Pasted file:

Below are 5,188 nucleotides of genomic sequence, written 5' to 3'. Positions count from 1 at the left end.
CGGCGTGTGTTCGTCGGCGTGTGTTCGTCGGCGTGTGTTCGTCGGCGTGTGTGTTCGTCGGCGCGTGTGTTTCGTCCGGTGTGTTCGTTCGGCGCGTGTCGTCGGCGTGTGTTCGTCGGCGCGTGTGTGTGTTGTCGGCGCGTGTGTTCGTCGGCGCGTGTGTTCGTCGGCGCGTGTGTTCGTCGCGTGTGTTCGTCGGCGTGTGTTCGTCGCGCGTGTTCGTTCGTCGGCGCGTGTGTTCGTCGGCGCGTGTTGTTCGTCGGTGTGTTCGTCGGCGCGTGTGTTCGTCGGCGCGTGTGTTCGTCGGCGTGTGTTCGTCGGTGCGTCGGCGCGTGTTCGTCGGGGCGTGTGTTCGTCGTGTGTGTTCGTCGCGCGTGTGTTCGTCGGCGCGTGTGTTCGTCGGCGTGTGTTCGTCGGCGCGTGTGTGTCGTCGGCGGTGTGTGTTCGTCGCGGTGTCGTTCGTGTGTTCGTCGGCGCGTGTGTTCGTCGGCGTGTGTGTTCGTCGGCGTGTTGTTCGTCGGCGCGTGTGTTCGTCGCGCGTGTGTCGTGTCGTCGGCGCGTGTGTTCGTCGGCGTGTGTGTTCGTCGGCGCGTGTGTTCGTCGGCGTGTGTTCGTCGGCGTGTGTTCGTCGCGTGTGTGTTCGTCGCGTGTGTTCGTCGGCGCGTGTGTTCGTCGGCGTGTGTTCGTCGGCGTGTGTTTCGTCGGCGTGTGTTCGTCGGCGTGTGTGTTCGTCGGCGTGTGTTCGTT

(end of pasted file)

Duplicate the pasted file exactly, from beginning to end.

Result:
Below are 5,188 nucleotides of genomic sequence, written 5' to 3'. Positions count from 1 at the left end.
CGGCGTGTGTTCGTCGGCGTGTGTTCGTCGGCGTGTGTTCGTCGGCGTGTGTGTTCGTCGGCGCGTGTGTTTCGTCCGGTGTGTTCGTTCGGCGCGTGTCGTCGGCGTGTGTTCGTCGGCGCGTGTGTGTGTTGTCGGCGCGTGTGTTCGTCGGCGCGTGTGTTCGTCGGCGCGTGTGTTCGTCGCGTGTGTTCGTCGGCGTGTGTTCGTCGCGCGTGTTCGTTCGTCGGCGCGTGTGTTCGTCGGCGCGTGTTGTTCGTCGGTGTGTTCGTCGGCGCGTGTGTTCGTCGGCGCGTGTGTTCGTCGGCGTGTGTTCGTCGGTGCGTCGGCGCGTGTTCGTCGGGGCGTGTGTTCGTCGTGTGTGTTCGTCGCGCGTGTGTTCGTCGGCGCGTGTGTTCGTCGGCGTGTGTTCGTCGGCGCGTGTGTGTCGTCGGCGGTGTGTGTTCGTCGCGGTGTCGTTCGTGTGTTCGTCGGCGCGTGTGTTCGTCGGCGTGTGTGTTCGTCGGCGTGTTGTTCGTCGGCGCGTGTGTTCGTCGCGCGTGTGTCGTGTCGTCGGCGCGTGTGTTCGTCGGCGTGTGTGTTCGTCGGCGCGTGTGTTCGTCGGCGTGTGTTCGTCGGCGTGTGTTCGTCGCGTGTGTGTTCGTCGCGTGTGTTCGTCGGCGCGTGTGTTCGTCGGCGTGTGTTCGTCGGCGTGTGTTTCGTCGGCGTGTGTTCGTCGGCGTGTGTGTTCGTCGGCGTGTGTTCGTT